By Michela DellaMonica, Contributing Reporter
RIO DE JANEIRO, BRAZIL — Selected ProUni (Programa Universidade para Todos, or University for All Program) students for the 2014 school year are now able to register their documents for either a full or partial scholarship since last week. After presenting identification, proof of residence, proof of income and high school diploma the selected students will receive their earned scholarship money on July 29th and July 30th.
For the current year the program reports providing 115,101 scholarships and had 653,992 registrants. A program of the Ministry of Education, created by the Federal Government in 2004, it grants full scholarships and partial scholarships to private institutions of higher learning in undergraduate programs for Brazilian students without a diploma from a higher level institution.
The ProUni process takes place twice a year with one ENEM (Exame Nacional do Ensino Médio) entry exam done in the beginning of January and the other offered the first week in July.
According to the ProUni website, those who can also participate are graduating high school students from public or private high schools with full scholarships from the school itself. Furthermore, all students who apply for the ProUni scholarships must take the ENEM exam and show results higher than 450 points.
Since the beginning of June 2013, students who scored above 450 on the ENEM 2013 exam, could register their test results and await the selections, which the first selected group was announced in mid June and the second half of the selected group announced the first week of July.
To compete for full scholarships, the applicant must show the total monthly household income, and that the combined income is less than 1.5 times the minimum wage (in 2014 the minimum wage is R$722.90 per month). For partial scholarships, the total monthly household income must be less than the total of three individuals at minimum wage.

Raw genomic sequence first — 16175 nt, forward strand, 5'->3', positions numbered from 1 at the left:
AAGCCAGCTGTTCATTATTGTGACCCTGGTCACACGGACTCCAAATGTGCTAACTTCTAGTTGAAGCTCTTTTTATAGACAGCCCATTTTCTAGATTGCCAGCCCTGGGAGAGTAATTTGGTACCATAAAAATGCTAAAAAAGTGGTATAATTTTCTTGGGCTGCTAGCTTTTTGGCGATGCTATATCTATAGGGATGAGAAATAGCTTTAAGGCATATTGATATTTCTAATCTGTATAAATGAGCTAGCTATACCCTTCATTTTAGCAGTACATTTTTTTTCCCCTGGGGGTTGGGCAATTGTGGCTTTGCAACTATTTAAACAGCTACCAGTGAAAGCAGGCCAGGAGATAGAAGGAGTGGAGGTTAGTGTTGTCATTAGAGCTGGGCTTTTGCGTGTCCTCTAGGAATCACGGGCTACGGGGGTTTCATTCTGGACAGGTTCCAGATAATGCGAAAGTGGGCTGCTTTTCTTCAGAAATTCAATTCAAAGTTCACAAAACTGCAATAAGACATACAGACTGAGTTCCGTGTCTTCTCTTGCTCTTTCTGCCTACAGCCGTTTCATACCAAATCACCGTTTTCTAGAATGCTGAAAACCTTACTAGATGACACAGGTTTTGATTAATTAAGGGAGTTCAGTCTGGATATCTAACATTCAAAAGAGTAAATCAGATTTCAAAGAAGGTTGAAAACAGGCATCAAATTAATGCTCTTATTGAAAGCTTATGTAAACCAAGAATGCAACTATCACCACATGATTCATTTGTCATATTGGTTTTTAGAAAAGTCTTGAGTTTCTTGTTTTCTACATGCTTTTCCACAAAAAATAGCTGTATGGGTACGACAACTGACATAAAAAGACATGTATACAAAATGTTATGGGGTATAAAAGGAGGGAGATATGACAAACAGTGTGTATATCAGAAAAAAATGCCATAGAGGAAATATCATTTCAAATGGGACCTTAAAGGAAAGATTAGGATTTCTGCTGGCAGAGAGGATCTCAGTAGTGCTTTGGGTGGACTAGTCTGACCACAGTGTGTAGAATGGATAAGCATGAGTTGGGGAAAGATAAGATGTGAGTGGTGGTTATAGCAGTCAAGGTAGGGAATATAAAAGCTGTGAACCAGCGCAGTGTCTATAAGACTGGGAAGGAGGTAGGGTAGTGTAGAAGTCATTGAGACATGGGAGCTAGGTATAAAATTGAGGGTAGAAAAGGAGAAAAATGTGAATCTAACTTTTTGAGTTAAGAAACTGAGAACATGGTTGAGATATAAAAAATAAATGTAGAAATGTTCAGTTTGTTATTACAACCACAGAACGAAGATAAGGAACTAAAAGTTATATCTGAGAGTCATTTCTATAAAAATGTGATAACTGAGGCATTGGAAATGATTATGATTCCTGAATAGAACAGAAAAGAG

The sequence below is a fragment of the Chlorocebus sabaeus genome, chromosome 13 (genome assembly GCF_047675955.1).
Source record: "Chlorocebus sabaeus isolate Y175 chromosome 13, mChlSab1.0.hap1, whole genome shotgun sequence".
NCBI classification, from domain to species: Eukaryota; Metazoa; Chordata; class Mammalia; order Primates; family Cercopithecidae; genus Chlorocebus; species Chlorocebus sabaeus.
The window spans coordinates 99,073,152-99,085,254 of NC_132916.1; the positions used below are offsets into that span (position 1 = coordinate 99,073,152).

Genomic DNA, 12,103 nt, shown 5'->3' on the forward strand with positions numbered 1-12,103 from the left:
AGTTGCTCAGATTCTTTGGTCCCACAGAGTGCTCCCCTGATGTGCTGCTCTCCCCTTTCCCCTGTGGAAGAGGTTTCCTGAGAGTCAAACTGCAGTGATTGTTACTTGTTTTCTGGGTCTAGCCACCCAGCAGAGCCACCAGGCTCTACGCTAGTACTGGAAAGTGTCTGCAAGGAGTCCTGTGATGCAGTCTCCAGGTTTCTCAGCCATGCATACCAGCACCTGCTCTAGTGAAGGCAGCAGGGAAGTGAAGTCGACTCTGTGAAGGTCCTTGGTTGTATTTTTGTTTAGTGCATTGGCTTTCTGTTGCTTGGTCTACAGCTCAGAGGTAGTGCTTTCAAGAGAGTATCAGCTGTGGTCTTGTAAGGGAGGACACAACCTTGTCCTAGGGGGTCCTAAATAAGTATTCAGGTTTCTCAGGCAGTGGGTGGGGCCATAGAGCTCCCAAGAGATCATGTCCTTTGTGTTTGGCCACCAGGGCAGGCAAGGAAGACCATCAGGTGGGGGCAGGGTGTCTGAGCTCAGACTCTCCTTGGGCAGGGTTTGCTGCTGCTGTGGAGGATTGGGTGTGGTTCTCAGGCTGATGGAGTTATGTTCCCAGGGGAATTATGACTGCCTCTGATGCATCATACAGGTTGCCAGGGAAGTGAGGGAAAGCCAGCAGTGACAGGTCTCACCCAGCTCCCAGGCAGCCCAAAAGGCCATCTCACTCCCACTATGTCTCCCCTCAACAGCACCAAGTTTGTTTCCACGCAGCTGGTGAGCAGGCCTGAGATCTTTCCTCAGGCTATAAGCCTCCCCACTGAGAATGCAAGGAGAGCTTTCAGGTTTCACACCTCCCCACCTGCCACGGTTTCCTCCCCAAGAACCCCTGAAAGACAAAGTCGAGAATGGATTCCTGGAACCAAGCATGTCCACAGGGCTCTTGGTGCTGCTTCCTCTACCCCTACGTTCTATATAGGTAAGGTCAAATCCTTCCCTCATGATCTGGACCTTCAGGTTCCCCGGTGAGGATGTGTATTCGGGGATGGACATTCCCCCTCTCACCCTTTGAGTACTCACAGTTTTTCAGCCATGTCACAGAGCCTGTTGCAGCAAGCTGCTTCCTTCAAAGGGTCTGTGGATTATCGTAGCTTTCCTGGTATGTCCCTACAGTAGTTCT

The scholarships are provided for the entire duration of the university program, but to continue receiving the grant, the student must pass at least 75 percent of the courses studied in each semester.
One success story from Fernando Rodgrigues who was selected for a full ProUni scholarship to Universitário Senac in São Paulo in 2007 said that, “my overall experience was good, I received the ProUni financial support throughout my five years of my [course studies] and there was never any trouble. I just needed to prove my socioeconomic situation every year since it was required, keep my grades above average and sign a statement of commitment semiannually.”
Earlier this year the government reported that half of beneficiaries from the ProUni are black or mixed-race. The information was disclosed by the Secretary of Higher Education, Ministry of Education (MEC), Paul Speller, seminary which celebrated ten years of the program. Since it was created, ProUni graduated 400,000 students and offered a total of 1.27 million grants, and about 635,000 were aimed at blacks.
In Brazil, 50.7 percent of the population are black or mixed-race, according to the census of the Brazilian Institute of Geography and Statistics (IBGE). However, the group is a minority in higher education. The Higher Education Census 2012 shows that, of the seven million students, 187,000 are black and 746,000 mixed-race, which represents 13.3 percent of the total.
In 2012, the Brazilian Senate passed a bill that required the prestigious federal universities to reserve fifty percent of their places for public school students. Public universities in Brazil are heavily subsidized and cost little to attend, while private universities are much more expensive and in general less academically respected.
Registration for the ProUni scholarships can be done only through the program’s website. To successfully register, the student must provide their CPF, registration number from the ENEM 2013 exam, and password.